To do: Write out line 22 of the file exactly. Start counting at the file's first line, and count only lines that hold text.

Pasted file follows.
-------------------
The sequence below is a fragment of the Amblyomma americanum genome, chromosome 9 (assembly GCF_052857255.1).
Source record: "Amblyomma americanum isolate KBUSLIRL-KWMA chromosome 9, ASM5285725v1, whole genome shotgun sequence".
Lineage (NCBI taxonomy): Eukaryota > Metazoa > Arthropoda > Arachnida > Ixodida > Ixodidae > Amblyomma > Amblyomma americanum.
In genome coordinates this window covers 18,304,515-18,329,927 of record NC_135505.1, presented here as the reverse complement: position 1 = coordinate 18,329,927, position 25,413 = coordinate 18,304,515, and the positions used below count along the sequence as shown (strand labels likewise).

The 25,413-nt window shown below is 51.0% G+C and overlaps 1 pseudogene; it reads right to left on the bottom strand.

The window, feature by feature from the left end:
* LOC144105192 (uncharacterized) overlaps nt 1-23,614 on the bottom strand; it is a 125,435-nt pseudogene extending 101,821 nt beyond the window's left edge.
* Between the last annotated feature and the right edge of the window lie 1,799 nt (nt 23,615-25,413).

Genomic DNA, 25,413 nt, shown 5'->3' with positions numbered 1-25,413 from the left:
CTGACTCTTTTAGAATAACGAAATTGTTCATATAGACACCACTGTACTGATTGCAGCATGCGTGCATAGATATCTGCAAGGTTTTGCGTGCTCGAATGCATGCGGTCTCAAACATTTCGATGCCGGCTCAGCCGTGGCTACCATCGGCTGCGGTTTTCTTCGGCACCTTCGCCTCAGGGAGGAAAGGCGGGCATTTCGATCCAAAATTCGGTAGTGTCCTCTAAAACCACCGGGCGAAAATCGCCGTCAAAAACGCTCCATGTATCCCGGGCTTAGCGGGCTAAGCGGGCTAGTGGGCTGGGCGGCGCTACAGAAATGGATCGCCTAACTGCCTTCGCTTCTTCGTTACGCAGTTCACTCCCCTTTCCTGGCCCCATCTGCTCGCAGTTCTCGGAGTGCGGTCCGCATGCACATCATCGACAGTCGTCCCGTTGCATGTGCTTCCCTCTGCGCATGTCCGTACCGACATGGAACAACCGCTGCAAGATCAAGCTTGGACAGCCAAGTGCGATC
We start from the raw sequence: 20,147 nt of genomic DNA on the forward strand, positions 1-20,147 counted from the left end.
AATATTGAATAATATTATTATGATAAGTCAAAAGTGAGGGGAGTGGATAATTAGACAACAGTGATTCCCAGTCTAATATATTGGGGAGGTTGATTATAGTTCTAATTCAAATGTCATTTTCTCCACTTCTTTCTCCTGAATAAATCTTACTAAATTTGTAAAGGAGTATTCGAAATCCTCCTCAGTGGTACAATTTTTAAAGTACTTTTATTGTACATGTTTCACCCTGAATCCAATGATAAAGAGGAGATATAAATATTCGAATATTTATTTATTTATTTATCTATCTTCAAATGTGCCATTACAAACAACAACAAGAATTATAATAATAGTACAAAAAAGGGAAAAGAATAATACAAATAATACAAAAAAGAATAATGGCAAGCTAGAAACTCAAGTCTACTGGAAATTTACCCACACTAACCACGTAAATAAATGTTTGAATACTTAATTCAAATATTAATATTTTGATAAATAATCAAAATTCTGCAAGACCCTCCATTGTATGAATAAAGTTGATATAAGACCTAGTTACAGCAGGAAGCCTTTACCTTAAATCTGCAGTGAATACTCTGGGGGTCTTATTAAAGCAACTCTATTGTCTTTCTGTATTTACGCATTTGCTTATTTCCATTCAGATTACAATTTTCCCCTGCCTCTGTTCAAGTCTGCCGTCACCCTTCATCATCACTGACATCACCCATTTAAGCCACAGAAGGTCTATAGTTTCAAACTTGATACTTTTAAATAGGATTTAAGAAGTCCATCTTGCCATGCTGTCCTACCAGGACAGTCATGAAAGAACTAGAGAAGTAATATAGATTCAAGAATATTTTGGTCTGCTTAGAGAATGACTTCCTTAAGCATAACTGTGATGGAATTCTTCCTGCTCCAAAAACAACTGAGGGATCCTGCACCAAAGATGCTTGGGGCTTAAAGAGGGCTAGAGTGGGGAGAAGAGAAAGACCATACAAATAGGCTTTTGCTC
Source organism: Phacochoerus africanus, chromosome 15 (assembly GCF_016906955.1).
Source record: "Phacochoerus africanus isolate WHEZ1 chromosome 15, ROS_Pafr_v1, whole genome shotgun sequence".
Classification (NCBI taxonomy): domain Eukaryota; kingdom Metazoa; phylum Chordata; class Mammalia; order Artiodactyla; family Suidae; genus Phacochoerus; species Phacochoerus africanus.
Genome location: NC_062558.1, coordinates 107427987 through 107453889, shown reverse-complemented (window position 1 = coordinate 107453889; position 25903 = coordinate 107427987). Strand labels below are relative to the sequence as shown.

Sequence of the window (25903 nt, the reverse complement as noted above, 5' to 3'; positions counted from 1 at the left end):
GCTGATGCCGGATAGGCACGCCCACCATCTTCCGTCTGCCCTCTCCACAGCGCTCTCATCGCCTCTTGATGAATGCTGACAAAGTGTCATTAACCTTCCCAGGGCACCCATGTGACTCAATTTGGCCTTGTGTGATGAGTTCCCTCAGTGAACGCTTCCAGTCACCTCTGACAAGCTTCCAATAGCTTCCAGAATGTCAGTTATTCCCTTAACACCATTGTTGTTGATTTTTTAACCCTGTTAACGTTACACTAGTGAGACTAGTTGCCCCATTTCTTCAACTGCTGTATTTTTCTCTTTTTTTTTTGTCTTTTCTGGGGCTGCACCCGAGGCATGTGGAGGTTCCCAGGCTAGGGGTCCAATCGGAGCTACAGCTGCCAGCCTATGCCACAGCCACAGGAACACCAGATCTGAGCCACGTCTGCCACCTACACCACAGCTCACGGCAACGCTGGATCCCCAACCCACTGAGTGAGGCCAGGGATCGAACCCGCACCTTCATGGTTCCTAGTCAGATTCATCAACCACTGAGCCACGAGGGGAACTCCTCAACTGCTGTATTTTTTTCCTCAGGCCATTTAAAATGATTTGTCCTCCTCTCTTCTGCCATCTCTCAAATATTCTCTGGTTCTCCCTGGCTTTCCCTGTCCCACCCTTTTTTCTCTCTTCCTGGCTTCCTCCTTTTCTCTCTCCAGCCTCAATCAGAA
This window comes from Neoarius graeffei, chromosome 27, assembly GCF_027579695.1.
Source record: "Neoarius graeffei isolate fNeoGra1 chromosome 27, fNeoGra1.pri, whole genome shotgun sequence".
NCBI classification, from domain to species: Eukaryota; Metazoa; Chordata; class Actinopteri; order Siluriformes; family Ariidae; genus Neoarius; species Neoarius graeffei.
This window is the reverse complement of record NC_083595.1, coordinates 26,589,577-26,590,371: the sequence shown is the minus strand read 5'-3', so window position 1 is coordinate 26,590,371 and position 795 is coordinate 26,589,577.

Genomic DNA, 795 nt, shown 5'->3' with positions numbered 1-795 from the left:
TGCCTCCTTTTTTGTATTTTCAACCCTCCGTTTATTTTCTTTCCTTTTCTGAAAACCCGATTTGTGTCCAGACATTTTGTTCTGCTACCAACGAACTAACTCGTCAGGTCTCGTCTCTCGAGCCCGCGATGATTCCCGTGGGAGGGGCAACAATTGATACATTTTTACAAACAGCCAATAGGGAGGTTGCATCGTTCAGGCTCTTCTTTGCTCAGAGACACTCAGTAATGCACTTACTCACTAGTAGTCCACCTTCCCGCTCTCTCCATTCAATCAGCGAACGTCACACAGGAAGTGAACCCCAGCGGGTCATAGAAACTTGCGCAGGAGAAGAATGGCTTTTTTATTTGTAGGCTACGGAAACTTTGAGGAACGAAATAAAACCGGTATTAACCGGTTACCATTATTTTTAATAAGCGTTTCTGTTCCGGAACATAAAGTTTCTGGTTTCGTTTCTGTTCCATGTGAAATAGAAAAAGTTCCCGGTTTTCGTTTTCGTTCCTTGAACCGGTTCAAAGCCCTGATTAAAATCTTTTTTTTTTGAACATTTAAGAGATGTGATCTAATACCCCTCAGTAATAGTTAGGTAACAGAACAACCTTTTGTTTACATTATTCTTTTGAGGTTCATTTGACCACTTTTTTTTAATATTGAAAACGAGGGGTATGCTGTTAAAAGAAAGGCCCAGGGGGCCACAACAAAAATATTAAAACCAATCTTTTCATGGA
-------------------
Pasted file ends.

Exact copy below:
This window is the reverse complement of record NC_083595.1, coordinates 26,589,577-26,590,371: the sequence shown is the minus strand read 5'-3', so window position 1 is coordinate 26,590,371 and position 795 is coordinate 26,589,577.